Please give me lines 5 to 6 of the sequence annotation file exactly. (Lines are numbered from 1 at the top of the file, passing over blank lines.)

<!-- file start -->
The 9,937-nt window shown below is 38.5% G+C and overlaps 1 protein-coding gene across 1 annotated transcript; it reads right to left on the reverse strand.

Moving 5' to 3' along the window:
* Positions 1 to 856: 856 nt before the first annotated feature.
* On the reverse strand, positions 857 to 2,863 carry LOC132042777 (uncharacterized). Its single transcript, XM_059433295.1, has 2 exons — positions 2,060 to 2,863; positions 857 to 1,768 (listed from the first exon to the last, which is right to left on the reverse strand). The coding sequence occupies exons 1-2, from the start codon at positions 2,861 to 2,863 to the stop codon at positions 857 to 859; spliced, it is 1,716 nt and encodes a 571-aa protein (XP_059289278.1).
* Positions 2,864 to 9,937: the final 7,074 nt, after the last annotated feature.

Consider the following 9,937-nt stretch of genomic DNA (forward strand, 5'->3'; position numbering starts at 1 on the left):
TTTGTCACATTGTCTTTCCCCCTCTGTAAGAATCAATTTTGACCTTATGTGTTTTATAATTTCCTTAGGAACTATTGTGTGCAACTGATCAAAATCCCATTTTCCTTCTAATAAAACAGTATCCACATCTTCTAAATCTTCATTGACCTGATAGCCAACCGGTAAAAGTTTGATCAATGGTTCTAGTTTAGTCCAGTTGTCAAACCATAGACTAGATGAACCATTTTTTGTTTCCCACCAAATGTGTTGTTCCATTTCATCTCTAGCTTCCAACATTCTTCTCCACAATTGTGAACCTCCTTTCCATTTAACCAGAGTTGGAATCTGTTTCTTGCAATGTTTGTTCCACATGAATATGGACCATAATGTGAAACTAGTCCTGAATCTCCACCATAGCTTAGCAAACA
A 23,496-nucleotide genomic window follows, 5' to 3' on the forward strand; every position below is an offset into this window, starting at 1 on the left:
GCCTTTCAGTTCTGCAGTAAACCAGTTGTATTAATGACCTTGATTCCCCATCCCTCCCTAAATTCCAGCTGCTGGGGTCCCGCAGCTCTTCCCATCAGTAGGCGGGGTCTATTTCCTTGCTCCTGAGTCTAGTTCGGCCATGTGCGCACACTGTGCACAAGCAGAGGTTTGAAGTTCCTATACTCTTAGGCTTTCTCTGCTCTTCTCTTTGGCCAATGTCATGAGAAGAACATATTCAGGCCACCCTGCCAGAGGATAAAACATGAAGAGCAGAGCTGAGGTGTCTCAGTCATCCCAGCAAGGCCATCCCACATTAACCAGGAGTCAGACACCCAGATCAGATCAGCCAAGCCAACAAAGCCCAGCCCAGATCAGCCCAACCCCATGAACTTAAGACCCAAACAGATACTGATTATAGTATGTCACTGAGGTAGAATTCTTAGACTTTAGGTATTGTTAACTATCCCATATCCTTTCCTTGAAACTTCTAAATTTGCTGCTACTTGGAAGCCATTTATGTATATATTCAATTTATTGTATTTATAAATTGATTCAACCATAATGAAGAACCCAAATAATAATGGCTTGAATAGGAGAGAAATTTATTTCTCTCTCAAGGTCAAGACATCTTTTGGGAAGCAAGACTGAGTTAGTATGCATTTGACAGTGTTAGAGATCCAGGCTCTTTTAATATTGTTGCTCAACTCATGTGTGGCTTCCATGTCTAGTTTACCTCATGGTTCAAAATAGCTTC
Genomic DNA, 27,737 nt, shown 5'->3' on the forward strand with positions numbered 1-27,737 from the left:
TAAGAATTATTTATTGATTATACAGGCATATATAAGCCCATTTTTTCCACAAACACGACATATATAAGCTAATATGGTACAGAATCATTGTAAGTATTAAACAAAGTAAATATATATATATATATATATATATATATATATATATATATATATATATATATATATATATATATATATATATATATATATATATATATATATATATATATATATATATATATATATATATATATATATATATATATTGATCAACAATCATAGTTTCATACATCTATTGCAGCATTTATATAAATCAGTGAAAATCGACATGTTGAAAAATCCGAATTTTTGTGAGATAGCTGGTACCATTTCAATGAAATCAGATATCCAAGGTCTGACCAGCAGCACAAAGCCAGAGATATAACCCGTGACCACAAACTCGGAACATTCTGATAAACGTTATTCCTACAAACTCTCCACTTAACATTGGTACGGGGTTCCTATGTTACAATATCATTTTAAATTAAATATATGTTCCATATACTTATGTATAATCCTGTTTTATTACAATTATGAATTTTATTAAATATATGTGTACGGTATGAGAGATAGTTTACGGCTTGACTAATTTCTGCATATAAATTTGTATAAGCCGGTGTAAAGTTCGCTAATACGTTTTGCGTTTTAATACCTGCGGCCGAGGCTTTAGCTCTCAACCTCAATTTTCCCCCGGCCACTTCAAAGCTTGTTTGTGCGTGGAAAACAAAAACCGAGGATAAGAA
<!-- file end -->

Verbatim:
* Positions 2,864 to 9,937: the final 7,074 nt, after the last annotated feature.

Consider the following 9,937-nt stretch of genomic DNA (forward strand, 5'->3'; position numbering starts at 1 on the left):